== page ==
Wednesday, December 7, 2011

Winter Hair Tips - Keeping Your Natural Hair Moisturized

Winter time is upon us!  The temperature is dropping...the winds are blowing....there is frost on the ground when we go outside in the morning....our skin is dry....and guess what else is?  Our hair!

So what is one to do?  I'm so glad you asked!   Here are a few tips for keeping your hair soft and moisturized during the frosty winter months.

1.  Condition your hair!  Conditioners are your hair's friend.  A Conditioner's main purpose is to smooth and soften the hair cuticle.  If your hair is prone to dryness, then you will want to deep condition you hair weekly to bi-weekly during the winter months.

Things to look for in your conditioners:  Humectants such as glycerin, panthenol (vitamin B5), or honey.  Humectants draw moisture from the environment to your hair.  The use of these should be minimized in extremely dry areas as they may draw moisture from your hair if they can't find any in the air.  In NC, this shouldn't be an issue as we maintain some measure of humidity in the air all year.  You can always check the measure of humidity in the air on your local weather station or on on their frizz tool by typing in your hair type and zip code.

2. Use a leave- in conditioner.  Adding a leave-in conditioner to your hair will help retain moisture after your cleansing process.  A creamy leave-in will work best for individuals with thick hair whereas those with fine hair might prefer a liquid leave in that won't weigh down their curls.

3.  Add water to your hair.  Moisture is only created by adding water to the hair.  There are two ways to water to your hair.  One way is to add plain water to your hair with a spray bottle, another way is to add a water based moisturizer.  A water based moisturizer will always have water as the first ingredient in the product listing.  You should moisturize your hair a couple of times a week or whenever your hair feels dry.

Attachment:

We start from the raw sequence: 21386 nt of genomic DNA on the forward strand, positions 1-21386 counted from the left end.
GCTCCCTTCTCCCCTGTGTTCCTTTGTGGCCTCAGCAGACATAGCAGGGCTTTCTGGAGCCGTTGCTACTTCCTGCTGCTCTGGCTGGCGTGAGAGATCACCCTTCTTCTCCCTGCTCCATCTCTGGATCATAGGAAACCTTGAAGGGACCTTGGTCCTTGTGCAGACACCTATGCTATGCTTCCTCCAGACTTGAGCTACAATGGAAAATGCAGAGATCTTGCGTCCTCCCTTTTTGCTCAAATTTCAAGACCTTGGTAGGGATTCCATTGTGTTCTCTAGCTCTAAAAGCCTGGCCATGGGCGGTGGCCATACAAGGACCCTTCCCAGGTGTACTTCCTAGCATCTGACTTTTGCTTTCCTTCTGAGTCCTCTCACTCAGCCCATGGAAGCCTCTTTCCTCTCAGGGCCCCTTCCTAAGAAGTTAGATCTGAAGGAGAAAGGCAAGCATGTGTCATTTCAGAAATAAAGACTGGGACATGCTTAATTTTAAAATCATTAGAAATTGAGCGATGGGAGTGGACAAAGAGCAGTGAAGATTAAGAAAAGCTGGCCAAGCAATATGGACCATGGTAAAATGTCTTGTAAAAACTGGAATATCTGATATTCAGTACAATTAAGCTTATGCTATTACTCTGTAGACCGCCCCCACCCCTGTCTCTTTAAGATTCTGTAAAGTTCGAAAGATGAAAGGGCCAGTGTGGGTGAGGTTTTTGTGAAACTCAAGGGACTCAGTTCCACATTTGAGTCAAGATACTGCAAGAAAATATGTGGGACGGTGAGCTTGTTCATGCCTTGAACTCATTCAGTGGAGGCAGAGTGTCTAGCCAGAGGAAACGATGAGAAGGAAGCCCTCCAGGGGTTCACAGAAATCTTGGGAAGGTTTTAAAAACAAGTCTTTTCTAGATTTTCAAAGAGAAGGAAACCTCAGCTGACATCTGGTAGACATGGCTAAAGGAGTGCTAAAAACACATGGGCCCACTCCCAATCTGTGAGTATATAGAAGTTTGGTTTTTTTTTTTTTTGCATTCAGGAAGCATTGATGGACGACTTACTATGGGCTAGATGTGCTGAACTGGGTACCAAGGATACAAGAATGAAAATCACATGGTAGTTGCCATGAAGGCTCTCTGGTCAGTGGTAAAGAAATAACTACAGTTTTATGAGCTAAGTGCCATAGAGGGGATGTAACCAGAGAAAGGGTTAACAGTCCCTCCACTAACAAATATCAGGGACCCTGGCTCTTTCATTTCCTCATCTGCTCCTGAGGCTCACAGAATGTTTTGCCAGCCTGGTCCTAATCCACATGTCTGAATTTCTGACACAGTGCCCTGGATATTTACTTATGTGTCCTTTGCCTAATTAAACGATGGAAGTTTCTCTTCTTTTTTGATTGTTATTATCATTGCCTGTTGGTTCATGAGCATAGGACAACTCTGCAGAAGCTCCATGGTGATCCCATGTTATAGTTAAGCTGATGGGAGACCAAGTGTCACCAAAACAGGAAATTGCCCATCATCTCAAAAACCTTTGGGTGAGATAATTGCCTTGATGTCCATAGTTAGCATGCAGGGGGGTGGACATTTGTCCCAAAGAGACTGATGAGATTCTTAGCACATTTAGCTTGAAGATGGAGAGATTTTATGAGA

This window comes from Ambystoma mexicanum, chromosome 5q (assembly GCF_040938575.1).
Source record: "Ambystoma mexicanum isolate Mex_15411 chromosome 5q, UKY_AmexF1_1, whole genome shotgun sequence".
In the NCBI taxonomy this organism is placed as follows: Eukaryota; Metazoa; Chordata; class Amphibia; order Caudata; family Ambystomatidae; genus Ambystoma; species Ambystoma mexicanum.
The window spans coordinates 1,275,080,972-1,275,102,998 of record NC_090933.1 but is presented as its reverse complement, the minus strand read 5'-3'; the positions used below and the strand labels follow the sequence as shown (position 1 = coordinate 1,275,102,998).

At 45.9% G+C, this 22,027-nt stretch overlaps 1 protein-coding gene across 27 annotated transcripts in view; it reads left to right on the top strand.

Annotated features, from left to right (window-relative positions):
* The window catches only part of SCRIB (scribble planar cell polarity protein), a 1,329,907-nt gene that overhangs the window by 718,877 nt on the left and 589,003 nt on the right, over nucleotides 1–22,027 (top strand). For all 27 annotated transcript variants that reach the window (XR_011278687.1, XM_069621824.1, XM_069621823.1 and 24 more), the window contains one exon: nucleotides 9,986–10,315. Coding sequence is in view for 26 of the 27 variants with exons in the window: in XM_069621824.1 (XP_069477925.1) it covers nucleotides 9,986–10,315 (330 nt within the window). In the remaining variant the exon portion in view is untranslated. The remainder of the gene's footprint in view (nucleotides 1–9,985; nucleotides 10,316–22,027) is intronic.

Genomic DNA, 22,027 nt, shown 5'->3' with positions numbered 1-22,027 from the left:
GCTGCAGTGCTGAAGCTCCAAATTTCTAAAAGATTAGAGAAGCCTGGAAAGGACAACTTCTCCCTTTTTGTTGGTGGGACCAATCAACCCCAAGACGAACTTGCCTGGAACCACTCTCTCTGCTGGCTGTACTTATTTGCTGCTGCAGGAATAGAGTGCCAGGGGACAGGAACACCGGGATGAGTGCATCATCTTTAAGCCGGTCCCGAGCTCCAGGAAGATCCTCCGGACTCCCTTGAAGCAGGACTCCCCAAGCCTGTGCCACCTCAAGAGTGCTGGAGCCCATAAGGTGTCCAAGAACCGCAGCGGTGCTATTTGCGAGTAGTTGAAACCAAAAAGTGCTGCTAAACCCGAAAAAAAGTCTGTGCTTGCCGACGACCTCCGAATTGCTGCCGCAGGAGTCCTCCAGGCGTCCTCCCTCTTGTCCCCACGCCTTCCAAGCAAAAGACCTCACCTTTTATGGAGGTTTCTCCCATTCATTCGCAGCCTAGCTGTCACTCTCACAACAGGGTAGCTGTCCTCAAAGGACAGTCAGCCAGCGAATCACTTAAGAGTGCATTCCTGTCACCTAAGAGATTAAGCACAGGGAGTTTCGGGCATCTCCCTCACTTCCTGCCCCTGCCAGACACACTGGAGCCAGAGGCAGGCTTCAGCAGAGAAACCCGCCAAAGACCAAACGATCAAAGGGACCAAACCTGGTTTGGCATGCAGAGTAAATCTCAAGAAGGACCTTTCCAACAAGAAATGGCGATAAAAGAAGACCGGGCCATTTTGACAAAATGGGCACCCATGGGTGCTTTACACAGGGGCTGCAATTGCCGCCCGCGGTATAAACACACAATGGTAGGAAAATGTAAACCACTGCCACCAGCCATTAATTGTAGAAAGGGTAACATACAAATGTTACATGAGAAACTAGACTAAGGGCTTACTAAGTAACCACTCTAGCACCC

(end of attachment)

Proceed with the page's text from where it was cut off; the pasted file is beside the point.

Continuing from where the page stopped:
4.  Seal your moisturizer in with an oil.  Contrary to popular belief, oil is not a moisturizer.  Oils & water do not mix, which is why it assists in creating a temporary barrier to water escaping the hair shaft.  If you have persistent dry hair a butter, such as shea, mango, or cocoa, may be more effective in sealing moisture in your hair.  For individuals who have occasional dryness or fine hair a carrier oils such as olive or coconut (the best for textured hair) will be great for sealing in moisture.

5.  Use a humidifier at home.  The electric, gas, and oil heat that we use to warm our home also strips moisture out of the air.  It dries your skin and hair.  A great way to add moisture back into the air in your home environment is through the use of a humidifier.

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